With no schools, libraries, coffee shops, nor other places students have historically gone to find their peace due to COVID-19 stay-at-home orders, this can be an extremely difficult time to study or otherwise self-educate. Some folks are lucky enough to have a place to themselves, but for most students, coronavirus lockdowns equate to being stuck with roommates or family members, and not having the space needed to truly focus on education.
Here are some tips for students and educators of all levels to help make a place of quarantine be as productive a venue as the aforementioned schools, libraries, etc. were before COVID-19 caused everything to change.
The job of teaching is no less difficult than the job of learning during quarantine, especially for students who don’t have some capabilities that others have. Whether it be due to income, a disability, or ESL barriers, closing the achievement gap for these students is more important (and more difficult) now than ever before.
Preparing materials with universal design in mind best suits the largest group of students. This means preparing materials that all students can access equally, regardless of whether or not they speak the same language as the educator, or have the same sensory abilities as their fellow students (e.g., blindness, deafness, etc.). These students used to have campus resources to help them, now they do not.
First, determine the needs of all your students, then utilize translation software and create materials that can be read, heard, or viewed, rather than just read. This is a shortlist of examples, but depending on your students’ needs, universal design is achievable in distance learning by defining your audience, utilizing software, and creating materials accordingly.
High School Students
Most college students are used to being home in the middle of the day for at least a few hours between classes, but for high schoolers, being home all morning while staying in a healthy mental state for learning is a brand new experience.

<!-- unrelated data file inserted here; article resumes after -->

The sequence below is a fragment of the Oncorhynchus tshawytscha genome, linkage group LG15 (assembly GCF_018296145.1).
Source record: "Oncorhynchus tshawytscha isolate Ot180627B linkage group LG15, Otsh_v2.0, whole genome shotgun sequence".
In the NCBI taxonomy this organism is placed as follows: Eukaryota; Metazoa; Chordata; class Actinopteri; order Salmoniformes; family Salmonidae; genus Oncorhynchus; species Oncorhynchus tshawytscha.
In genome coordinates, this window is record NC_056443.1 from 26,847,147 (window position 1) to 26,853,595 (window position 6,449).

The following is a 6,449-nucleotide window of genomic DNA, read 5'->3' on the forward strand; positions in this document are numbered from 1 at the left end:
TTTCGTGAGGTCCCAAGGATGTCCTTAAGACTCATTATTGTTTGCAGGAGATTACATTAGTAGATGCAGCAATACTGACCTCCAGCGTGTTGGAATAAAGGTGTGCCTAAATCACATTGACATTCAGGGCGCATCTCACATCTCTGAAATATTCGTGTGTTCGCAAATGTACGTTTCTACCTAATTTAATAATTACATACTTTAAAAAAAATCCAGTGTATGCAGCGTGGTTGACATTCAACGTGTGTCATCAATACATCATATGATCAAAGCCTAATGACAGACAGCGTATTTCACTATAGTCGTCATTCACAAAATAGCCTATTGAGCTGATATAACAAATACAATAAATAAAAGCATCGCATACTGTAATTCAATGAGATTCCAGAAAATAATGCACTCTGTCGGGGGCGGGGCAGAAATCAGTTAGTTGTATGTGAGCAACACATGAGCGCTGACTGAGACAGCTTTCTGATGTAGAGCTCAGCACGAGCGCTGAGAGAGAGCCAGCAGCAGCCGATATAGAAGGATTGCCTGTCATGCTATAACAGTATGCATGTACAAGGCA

To maintain this mindset, creating a home learning environment that mimics school is the most important step. Sticking to schedule without a bell is easier said than done, but it’s a great first step in creating a positive learning environment from home. Other things that may seem silly but have been proven to work are dressing like you would go to school, eating similar lunches, and even pretending teachers are still looking at you (put that phone away!). Don’t forget about recess and physical education, though, as it is important to have a nice balance of work and recreation to maintain that healthy mental state.
The home environment setup mentioned in the previous section is just as important for college students as it is high schoolers, but most college students have worked from home in some capacity, long before the coronavirus made it a necessity. Finding resources that were historically at the university library is pretty easy with the world wide web, but ensuring sources are credible is much more difficult. Some quick tips for credibility include:
· Publication information – does your source have a listed author(s) and a publication date?
· Sources within your potential source – does your source list references for the information it is conveying?
· Website info – Is the site well-put-together? Does it look professional? And is it a .gov or .edu site? .coms can be credible too, but require a closer look than .gov and .edu sites.
· Writing style – If it doesn’t read like something your professors would assign, it’s probably not worth your time.
Ultimately, this too shall pass, and if remote learning is really causing issues with your educational practices, the best thing you can do is utilize the plethora of homeschool resources that exist online, and keep an eye at the proverbial light at the end of the tunnel. Things will be back to normal sooner than later!